What sort of legacy is Andy Reid leaving behind in Philadelphia? At the moment, it doesn’t appear to be a particularly positive one. Eagles home games have become rallies — worse, sparsely attended rallies — for weary fans to boo both a team that’s given up on 2012 and a head coach whose 14-year tenure with the club appears to be coming to a close. It’s as if Philadelphia fans know that they won’t get a chance to boo Reid’s decision-making after this year and want to make sure they get their last licks in before he leaves town. You can’t blame season-ticket holders for thinking about the short-term, but how does Reid look if we put his long-term career with Philadelphia in context? How will those booing fans look back at the Reid administration? Was his tenure with the Eagles a success or a failure?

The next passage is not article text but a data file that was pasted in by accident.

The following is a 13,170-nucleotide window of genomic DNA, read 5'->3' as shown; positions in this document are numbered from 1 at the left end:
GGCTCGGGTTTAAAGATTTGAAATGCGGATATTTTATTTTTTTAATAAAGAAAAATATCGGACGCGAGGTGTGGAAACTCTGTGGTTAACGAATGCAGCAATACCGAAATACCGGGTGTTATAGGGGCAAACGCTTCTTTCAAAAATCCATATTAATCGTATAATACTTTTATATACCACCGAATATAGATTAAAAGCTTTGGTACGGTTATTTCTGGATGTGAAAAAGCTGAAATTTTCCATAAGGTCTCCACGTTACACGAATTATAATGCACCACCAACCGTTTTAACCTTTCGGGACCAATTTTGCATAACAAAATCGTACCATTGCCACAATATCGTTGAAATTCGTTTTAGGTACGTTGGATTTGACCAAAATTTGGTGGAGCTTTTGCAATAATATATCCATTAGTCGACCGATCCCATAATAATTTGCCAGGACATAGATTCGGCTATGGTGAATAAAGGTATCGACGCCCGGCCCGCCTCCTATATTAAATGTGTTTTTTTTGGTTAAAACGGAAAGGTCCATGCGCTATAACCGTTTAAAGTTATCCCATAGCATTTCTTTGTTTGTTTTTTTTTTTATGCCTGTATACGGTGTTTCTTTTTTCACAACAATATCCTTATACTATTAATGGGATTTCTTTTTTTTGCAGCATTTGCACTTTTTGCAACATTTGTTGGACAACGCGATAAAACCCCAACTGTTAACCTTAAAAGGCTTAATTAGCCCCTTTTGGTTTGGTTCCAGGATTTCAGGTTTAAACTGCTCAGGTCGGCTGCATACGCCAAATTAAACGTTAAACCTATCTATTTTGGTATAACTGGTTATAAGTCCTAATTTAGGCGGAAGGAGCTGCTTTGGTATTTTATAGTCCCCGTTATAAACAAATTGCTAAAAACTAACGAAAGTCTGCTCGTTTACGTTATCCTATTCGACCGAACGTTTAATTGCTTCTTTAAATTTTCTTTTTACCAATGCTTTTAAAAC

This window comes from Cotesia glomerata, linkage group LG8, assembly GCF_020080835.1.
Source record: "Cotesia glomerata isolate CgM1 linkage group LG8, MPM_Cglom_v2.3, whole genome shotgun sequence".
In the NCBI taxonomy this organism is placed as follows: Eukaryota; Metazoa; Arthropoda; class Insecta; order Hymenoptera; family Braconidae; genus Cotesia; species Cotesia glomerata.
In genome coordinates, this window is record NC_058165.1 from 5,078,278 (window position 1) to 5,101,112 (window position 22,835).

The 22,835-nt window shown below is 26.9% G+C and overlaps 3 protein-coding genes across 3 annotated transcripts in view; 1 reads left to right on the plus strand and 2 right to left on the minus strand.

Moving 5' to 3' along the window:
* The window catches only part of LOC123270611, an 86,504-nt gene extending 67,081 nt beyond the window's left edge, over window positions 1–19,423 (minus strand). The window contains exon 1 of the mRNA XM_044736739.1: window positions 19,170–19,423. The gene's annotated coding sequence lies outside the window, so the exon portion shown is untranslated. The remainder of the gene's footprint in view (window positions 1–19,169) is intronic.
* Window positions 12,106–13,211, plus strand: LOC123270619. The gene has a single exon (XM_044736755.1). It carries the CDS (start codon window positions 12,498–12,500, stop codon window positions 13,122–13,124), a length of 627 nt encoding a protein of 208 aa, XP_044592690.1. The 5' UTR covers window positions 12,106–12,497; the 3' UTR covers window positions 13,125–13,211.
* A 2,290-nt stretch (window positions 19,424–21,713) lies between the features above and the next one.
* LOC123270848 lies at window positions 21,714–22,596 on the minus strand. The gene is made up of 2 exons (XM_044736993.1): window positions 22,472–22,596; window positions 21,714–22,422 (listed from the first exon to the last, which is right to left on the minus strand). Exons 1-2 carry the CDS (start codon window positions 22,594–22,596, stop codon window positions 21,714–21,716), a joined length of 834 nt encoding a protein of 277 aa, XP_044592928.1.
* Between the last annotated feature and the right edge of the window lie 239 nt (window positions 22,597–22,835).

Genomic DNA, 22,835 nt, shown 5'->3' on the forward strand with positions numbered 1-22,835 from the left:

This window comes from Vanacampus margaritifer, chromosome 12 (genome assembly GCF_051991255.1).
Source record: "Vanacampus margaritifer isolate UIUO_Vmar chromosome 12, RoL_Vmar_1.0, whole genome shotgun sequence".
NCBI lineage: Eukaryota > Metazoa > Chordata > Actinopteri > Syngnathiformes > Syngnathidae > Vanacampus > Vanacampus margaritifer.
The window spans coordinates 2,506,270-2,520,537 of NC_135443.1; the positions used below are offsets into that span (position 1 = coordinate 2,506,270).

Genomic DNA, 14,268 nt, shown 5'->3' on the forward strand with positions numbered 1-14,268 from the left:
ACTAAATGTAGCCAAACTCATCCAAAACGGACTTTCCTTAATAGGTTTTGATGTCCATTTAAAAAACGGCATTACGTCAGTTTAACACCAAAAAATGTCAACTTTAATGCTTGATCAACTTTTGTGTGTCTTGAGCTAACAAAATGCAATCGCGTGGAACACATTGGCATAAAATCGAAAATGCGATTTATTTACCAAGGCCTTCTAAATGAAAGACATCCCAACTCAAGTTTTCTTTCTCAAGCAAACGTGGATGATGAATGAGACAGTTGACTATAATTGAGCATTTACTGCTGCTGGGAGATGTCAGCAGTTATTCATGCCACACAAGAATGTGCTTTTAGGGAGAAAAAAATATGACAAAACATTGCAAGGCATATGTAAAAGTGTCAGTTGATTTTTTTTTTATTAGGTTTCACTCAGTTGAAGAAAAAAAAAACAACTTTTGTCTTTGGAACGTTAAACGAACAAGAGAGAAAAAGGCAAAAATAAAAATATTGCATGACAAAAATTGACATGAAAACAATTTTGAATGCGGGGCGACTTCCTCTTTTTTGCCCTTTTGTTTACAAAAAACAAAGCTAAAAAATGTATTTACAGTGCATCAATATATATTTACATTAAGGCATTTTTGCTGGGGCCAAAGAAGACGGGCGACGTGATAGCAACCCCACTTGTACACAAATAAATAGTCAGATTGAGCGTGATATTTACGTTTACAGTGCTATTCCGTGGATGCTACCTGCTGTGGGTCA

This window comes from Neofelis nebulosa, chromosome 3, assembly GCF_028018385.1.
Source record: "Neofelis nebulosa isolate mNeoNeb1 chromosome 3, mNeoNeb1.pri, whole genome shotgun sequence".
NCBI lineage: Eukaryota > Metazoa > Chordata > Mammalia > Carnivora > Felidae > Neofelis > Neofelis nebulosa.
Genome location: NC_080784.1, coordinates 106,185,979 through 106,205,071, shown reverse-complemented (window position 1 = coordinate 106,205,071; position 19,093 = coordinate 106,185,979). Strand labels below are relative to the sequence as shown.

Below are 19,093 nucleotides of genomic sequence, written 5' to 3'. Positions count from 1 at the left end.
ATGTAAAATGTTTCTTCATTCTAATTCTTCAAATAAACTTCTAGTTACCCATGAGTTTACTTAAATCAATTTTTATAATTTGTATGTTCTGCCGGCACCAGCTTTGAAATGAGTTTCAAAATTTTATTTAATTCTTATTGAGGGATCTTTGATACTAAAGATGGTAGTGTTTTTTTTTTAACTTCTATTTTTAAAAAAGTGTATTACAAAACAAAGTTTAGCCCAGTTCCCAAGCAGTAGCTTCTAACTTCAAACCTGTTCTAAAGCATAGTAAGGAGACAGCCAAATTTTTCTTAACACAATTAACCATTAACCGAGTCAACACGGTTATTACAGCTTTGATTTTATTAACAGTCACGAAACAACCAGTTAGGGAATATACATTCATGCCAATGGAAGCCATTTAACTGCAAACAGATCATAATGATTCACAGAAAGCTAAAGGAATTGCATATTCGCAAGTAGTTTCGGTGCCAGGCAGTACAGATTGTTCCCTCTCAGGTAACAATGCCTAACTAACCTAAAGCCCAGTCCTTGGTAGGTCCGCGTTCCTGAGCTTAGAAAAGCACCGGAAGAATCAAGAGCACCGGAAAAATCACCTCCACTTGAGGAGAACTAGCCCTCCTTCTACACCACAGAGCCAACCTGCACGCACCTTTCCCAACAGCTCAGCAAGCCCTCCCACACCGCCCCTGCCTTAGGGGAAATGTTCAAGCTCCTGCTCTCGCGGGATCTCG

In truth, the Reid era isn’t given its just due by either of those polarizing labels. Unlike most of the coaches who also had lengthy tenures with one team over the past 15 years, Reid’s run was noticeably marked by brilliant highs and dour lows. Coaches like Bill Belichick, Bill Cowher, and Jon Gruden might have had higher peaks, but none had to traverse lower valleys or struggle with a steady amount of criticism. It would be impossible to talk about Andy Reid’s legacy without mentioning some glaring missteps, but Reid is in many ways a model coach for this upcoming generation of NFL bosses. And, in most cases, the most pointed criticisms he has received are either misdirected or shortsighted.